Brown County Sheriff Bobby Grubbs said he hasn’t lost hope that the 1989 murder of Amanda Goodman, 13, will some day be solved.
But investigators have no new leads with which to move the investigation along, Grubbs said Monday. The case remains open.
“This case has never been closed and never will be until it is cleared,” Grubbs said. “At this time we don’t have any concrete leads to follow out.”
Grubbs recently offered more optimistic information related to another unsolved murder in Brown County. Investigators are focusing on “subjects of interest” in the May 10, 1996, murder of Leon Laureles, 29, of Bangs, Grubbs said earlier.
Grubbs and sheriff’s Sgt. Jimmy Simpson said earlier that witnesses are talking more than they did at the time of the murder, less fearful now of retaliation.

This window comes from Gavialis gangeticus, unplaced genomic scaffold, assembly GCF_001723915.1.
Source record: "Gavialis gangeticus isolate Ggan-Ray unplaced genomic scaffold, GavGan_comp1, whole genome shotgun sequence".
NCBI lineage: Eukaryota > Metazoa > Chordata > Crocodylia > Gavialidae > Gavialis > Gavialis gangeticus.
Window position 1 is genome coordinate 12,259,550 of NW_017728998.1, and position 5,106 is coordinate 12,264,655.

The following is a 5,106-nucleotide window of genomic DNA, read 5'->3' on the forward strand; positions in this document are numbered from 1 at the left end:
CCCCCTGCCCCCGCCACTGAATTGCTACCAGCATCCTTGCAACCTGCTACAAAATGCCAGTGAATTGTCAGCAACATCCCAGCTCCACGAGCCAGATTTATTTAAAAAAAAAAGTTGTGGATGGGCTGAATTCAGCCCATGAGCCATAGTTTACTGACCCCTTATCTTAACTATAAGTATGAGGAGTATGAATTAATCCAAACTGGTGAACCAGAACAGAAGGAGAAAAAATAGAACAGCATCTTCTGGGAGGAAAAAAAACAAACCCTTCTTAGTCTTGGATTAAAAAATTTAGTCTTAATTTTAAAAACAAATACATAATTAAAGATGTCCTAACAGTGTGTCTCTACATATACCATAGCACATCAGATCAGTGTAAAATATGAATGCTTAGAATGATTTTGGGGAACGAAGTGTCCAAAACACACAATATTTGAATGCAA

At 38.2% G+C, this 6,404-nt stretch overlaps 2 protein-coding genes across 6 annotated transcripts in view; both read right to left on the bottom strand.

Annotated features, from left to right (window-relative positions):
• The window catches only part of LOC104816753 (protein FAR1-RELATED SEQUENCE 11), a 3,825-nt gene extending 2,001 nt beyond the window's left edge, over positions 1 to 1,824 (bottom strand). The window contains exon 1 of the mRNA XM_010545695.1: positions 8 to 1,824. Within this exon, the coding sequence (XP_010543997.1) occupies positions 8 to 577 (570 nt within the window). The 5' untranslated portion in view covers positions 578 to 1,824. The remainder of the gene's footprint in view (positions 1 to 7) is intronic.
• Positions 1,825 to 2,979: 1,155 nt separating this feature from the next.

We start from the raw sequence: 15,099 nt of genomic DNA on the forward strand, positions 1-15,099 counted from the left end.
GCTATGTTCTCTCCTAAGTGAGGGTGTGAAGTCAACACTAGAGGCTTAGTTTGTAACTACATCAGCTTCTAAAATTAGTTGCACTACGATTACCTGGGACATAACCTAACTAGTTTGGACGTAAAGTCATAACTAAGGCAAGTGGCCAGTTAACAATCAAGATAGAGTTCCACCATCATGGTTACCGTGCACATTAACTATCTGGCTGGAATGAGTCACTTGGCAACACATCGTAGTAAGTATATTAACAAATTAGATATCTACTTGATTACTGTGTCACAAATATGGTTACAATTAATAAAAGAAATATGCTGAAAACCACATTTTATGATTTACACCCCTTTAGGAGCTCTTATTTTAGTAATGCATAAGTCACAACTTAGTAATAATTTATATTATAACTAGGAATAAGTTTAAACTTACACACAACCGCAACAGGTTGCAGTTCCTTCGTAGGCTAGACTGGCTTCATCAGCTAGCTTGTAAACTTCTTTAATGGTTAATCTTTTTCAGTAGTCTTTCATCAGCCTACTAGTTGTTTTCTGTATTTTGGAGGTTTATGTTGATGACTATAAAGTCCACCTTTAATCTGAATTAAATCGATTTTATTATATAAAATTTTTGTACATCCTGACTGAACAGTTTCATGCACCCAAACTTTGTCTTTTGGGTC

Despite the lack of progress in the Goodman murder, Grubbs said he doesn’t let himself become pessimistic. “Somebody could have that one little piece of information” to help investigators clear the case, Grubbs said. “I still hold out hope I still feel like there’s someone out there that can be beneficial to this case.
“I don’t intend to lose hope on this case.”
The Texas Rangers’ cold case squad is also investigating the Laureles and Goodman murders, Grubbs said.
Goodman died after being shot once in the head on May 16, 1989. A motorist found her body 10 miles south of Brownwood on Indian Creek Road.
She was last seen alive walking home from school in the afternoon. Grubbs has said investigators believe she got into a car with someone she knew.
“This is kind of an albatross around my neck, so to speak, that we haven’t been able to clear this case,” Grubbs, who was a Texas Ranger at the time of the slaying, said in a May 2005 interview. “(The murder) hit me hard. It hit everybody hard.”
Grubbs said anyone with information on either of the cases is asked to contact the sheriff’s office.